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Ervin (Erwin) SCHULHOFF (1894-1942)
1-5 Divertimento for String Quartet Op.14 (1914) [21:24]
6-9 String Sextet, for two violins, two violas and two cellos (1920-24) [21:52]
10-13 Duo for violin and cello (1925) [17:08]
Kocian Quartet (Pavel Hula (first violin) tracks 1-13; Jan Ostrcil (second violin) tracks 1-9; Zbynek Padourek (viola) tracks 1-9; Vaclav Bernasek (cello) tracks 1-13; Jan Talich (viola) tracks 6-9; Evzen Rattay (cello) tracks 6-9)
Recorded March – October 1994, Domovina Studio, Prague. DDD
Chamber Works Vol. 2
SUPRAPHON 11 2167-2 131 [61:04]

 

The so-called ‘Terezin’ composers, those Jewish Czechs temporarily imprisoned by the Nazis in that cultural ghetto in the 1940s have, since the fall of Communism in 1989, established themselves as twentieth century artists to be reckoned with, despite their tragically short artistic careers. Increasingly we are becoming familiar with the names of Victor Ullman, Hans Krasa, Pavel Haas and Gideon Klein.

Another Czech composer, whose output seems consistently high in quality, is Ervin Schulhoff. Born in Prague in 1894, he studied in Vienna, Leipzig and Cologne. In Leipzig he was taught by Max Reger, who guided him towards a neo-classical style. Schulhoff was friendly with the great pianist Artur Schnabel and is reputed to have had lessons from Claude Debussy. Schulhoff quickly gained a reputation as a formidable pianist but composition was his main objective, acknowledging Strauss, Debussy and Scriabin as significant early influences

In Germany in the 1920s and 1930s Schulhoff allied himself to the left-wing avant-garde with its Dadaist art movement. He often changed his musical styles and flirted very successfully with jazz – considered "degenerate music" by the Nazis. In 1939 he was arrested and imprisoned, firstly in Prague then in the Wulzburg concentration camp in Bavaria where he died, seemingly from tuberculosis, in August 1942.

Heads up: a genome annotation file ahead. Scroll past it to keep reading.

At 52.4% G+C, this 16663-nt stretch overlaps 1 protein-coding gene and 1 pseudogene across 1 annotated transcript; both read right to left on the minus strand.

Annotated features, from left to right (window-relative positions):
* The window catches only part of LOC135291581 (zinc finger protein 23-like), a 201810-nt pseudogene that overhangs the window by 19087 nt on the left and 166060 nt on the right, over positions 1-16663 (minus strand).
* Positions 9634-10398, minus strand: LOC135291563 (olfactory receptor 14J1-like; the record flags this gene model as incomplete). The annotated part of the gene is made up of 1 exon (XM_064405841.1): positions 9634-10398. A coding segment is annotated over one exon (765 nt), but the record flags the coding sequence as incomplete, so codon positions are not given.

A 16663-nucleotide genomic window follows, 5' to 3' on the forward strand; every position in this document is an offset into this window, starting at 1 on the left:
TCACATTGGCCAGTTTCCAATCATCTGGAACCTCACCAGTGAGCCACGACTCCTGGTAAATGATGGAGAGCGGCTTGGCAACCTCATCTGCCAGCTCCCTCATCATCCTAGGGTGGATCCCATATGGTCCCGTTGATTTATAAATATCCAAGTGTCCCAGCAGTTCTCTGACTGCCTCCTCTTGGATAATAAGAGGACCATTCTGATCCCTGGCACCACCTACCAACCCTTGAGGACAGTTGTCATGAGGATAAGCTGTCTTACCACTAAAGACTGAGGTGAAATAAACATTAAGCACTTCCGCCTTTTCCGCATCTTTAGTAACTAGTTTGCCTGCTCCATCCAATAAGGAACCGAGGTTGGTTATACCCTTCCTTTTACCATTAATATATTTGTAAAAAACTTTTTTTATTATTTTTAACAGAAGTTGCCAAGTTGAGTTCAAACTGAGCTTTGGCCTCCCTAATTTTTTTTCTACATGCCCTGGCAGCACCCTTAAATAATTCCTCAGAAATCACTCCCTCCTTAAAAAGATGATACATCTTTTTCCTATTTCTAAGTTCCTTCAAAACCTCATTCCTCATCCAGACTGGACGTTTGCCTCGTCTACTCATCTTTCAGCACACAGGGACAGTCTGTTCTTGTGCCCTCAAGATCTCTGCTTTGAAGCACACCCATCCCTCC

This Supraphon release of Schulhoff Chamber Works Volume 2 contains three fascinating early works. The immediately gratifying five movement Divertimento for String Quartet op.14 was written in Cologne in the spring of 1914 and with its clean and lyrical lines could have come from the pen of Gustav Holst. The work is charming but contains an underlying sense of melancholy, a feeling that we consider is exclusive to English string music. The maturity and perception of the twenty year-old Schulhoff delights at every turn aided by the accuracy and passionate intensity of the Kocian Quartet. From the jaunty almost spiky rhythms of the opening movement Lebhaft the listener’s attention is caught. The final Rondo contains elements of ‘the hunt’, that popular 18th century subject for artists. Schulhoff fashions it as a tribute to Haydn, as successfully as Prokofiev did three years later in his ‘Classical’ Symphony. Make no mistake, the work is up there, a worthy companion to the Prokofiev; an example of timeless neo-classical writing.